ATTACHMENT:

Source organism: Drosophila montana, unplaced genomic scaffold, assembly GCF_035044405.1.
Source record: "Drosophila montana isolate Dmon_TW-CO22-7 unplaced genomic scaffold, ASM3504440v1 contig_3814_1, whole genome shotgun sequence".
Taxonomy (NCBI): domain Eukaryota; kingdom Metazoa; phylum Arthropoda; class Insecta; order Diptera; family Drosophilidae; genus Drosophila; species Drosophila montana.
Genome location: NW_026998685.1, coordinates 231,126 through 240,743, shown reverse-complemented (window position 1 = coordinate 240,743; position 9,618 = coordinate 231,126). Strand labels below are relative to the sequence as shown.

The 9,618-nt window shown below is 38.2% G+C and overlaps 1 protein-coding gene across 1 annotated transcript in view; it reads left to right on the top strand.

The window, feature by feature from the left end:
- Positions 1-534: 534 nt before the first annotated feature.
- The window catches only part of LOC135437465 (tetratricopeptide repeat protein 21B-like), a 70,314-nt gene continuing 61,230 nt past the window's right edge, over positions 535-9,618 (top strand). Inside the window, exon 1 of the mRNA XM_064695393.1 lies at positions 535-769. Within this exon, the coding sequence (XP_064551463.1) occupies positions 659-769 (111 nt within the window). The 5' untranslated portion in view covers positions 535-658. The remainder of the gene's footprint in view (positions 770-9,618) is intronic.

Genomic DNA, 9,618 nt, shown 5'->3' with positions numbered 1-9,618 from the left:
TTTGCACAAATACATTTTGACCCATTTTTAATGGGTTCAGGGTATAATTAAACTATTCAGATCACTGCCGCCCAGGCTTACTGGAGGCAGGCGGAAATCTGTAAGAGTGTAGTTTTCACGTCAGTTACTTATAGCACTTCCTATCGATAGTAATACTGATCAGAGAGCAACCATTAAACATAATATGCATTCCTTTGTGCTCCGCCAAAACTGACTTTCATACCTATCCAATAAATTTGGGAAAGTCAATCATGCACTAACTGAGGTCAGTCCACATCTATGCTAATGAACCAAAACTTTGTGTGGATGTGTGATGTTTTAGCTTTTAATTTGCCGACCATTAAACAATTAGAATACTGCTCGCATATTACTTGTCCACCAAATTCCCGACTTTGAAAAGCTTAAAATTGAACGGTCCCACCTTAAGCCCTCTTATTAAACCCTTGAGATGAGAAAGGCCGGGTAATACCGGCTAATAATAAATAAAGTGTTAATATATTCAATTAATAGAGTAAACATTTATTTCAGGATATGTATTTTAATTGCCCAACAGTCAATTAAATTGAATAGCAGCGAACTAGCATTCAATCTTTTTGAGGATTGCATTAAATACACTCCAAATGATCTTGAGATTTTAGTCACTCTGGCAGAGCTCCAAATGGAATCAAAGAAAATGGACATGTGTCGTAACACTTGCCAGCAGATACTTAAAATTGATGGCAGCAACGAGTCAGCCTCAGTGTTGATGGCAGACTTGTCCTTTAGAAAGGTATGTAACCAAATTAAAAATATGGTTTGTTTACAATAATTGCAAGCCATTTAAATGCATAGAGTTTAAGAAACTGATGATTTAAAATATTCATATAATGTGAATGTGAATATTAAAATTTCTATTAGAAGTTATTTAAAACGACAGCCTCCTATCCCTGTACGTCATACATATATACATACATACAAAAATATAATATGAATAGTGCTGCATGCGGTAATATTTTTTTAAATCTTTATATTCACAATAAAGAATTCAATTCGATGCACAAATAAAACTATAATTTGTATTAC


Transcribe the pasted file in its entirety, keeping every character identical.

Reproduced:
Source organism: Drosophila montana, unplaced genomic scaffold, assembly GCF_035044405.1.
Source record: "Drosophila montana isolate Dmon_TW-CO22-7 unplaced genomic scaffold, ASM3504440v1 contig_3814_1, whole genome shotgun sequence".
Taxonomy (NCBI): domain Eukaryota; kingdom Metazoa; phylum Arthropoda; class Insecta; order Diptera; family Drosophilidae; genus Drosophila; species Drosophila montana.
Genome location: NW_026998685.1, coordinates 231,126 through 240,743, shown reverse-complemented (window position 1 = coordinate 240,743; position 9,618 = coordinate 231,126). Strand labels below are relative to the sequence as shown.

The 9,618-nt window shown below is 38.2% G+C and overlaps 1 protein-coding gene across 1 annotated transcript in view; it reads left to right on the top strand.

The window, feature by feature from the left end:
- Positions 1-534: 534 nt before the first annotated feature.
- The window catches only part of LOC135437465 (tetratricopeptide repeat protein 21B-like), a 70,314-nt gene continuing 61,230 nt past the window's right edge, over positions 535-9,618 (top strand). Inside the window, exon 1 of the mRNA XM_064695393.1 lies at positions 535-769. Within this exon, the coding sequence (XP_064551463.1) occupies positions 659-769 (111 nt within the window). The 5' untranslated portion in view covers positions 535-658. The remainder of the gene's footprint in view (positions 770-9,618) is intronic.

Genomic DNA, 9,618 nt, shown 5'->3' with positions numbered 1-9,618 from the left:
TTTGCACAAATACATTTTGACCCATTTTTAATGGGTTCAGGGTATAATTAAACTATTCAGATCACTGCCGCCCAGGCTTACTGGAGGCAGGCGGAAATCTGTAAGAGTGTAGTTTTCACGTCAGTTACTTATAGCACTTCCTATCGATAGTAATACTGATCAGAGAGCAACCATTAAACATAATATGCATTCCTTTGTGCTCCGCCAAAACTGACTTTCATACCTATCCAATAAATTTGGGAAAGTCAATCATGCACTAACTGAGGTCAGTCCACATCTATGCTAATGAACCAAAACTTTGTGTGGATGTGTGATGTTTTAGCTTTTAATTTGCCGACCATTAAACAATTAGAATACTGCTCGCATATTACTTGTCCACCAAATTCCCGACTTTGAAAAGCTTAAAATTGAACGGTCCCACCTTAAGCCCTCTTATTAAACCCTTGAGATGAGAAAGGCCGGGTAATACCGGCTAATAATAAATAAAGTGTTAATATATTCAATTAATAGAGTAAACATTTATTTCAGGATATGTATTTTAATTGCCCAACAGTCAATTAAATTGAATAGCAGCGAACTAGCATTCAATCTTTTTGAGGATTGCATTAAATACACTCCAAATGATCTTGAGATTTTAGTCACTCTGGCAGAGCTCCAAATGGAATCAAAGAAAATGGACATGTGTCGTAACACTTGCCAGCAGATACTTAAAATTGATGGCAGCAACGAGTCAGCCTCAGTGTTGATGGCAGACTTGTCCTTTAGAAAGGTATGTAACCAAATTAAAAATATGGTTTGTTTACAATAATTGCAAGCCATTTAAATGCATAGAGTTTAAGAAACTGATGATTTAAAATATTCATATAATGTGAATGTGAATATTAAAATTTCTATTAGAAGTTATTTAAAACGACAGCCTCCTATCCCTGTACGTCATACATATATACATACATACAAAAATATAATATGAATAGTGCTGCATGCGGTAATATTTTTTTAAATCTTTATATTCACAATAAAGAATTCAATTCGATGCACAAATAAAACTATAATTTGTATTAC